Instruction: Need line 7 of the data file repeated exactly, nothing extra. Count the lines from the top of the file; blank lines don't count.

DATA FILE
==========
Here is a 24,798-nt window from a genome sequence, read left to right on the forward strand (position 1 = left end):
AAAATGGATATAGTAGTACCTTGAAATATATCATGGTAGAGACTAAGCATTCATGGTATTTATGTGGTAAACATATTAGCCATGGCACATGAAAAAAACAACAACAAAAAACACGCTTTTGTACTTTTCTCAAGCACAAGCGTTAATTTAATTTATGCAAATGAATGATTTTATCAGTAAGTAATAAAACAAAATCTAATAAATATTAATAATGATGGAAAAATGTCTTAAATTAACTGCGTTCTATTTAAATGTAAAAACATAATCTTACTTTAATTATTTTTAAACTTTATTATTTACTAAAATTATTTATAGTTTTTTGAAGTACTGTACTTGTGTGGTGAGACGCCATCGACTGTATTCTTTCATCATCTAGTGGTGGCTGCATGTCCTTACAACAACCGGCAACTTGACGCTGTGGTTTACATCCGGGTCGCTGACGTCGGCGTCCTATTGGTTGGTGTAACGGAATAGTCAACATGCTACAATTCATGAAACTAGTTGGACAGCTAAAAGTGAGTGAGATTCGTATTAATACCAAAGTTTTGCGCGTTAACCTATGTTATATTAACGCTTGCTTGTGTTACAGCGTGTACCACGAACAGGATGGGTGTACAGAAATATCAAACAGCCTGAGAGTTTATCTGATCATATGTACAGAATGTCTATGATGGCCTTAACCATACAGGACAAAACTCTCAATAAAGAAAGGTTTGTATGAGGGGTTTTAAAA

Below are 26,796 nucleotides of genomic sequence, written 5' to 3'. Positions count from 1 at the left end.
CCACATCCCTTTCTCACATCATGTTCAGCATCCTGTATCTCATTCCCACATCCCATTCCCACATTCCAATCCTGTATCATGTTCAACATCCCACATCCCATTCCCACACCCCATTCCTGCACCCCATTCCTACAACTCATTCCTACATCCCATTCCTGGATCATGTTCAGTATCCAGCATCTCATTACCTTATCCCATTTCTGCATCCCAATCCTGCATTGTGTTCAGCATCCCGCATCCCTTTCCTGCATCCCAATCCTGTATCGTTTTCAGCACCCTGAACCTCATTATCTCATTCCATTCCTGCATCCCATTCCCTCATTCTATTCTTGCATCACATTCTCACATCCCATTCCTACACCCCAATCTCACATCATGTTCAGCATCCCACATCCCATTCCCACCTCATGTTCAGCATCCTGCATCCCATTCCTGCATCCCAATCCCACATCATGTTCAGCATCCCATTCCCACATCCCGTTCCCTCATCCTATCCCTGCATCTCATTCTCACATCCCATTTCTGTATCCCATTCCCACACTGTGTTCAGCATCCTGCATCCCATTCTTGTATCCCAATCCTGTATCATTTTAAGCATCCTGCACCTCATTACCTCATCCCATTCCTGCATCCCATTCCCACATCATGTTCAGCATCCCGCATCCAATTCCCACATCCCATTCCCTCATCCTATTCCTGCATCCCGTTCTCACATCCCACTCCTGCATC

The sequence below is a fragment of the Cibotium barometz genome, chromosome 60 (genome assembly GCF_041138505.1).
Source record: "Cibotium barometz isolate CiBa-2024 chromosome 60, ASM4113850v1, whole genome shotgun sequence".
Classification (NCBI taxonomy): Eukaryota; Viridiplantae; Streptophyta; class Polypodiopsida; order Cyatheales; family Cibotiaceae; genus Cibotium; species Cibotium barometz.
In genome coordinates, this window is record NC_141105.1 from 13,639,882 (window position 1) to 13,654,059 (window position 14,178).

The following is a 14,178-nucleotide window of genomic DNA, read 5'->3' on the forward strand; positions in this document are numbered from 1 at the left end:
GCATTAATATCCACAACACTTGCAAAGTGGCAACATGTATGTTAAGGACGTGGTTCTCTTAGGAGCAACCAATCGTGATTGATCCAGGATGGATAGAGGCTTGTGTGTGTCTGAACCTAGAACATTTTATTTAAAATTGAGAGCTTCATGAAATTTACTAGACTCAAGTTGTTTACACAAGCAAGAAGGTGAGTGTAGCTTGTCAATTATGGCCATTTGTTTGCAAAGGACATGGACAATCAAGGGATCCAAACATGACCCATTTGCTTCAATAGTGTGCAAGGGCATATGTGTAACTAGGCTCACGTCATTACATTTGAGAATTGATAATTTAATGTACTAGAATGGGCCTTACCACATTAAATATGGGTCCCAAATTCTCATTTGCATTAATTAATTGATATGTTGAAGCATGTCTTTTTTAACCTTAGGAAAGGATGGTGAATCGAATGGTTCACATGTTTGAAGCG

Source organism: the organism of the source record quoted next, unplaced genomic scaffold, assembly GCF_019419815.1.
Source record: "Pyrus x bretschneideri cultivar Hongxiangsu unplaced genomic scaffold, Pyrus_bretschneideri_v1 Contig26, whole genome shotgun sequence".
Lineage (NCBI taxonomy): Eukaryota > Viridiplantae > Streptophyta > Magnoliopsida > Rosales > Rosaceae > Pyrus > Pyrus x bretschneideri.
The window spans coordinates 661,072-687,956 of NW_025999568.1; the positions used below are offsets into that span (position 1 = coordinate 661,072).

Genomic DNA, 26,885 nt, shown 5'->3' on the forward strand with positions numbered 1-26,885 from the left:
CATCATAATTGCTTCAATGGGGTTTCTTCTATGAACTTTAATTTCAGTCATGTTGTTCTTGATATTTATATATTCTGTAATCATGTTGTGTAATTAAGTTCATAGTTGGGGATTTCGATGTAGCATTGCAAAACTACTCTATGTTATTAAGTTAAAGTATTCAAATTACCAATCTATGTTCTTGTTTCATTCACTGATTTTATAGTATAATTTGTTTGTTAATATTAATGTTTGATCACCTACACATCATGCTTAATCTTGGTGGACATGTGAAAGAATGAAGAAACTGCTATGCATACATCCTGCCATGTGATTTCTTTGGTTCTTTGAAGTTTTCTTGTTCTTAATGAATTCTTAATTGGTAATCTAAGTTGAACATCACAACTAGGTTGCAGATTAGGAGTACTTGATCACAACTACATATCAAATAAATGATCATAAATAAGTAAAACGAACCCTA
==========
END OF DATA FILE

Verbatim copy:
Classification (NCBI taxonomy): Eukaryota; Viridiplantae; Streptophyta; class Polypodiopsida; order Cyatheales; family Cibotiaceae; genus Cibotium; species Cibotium barometz.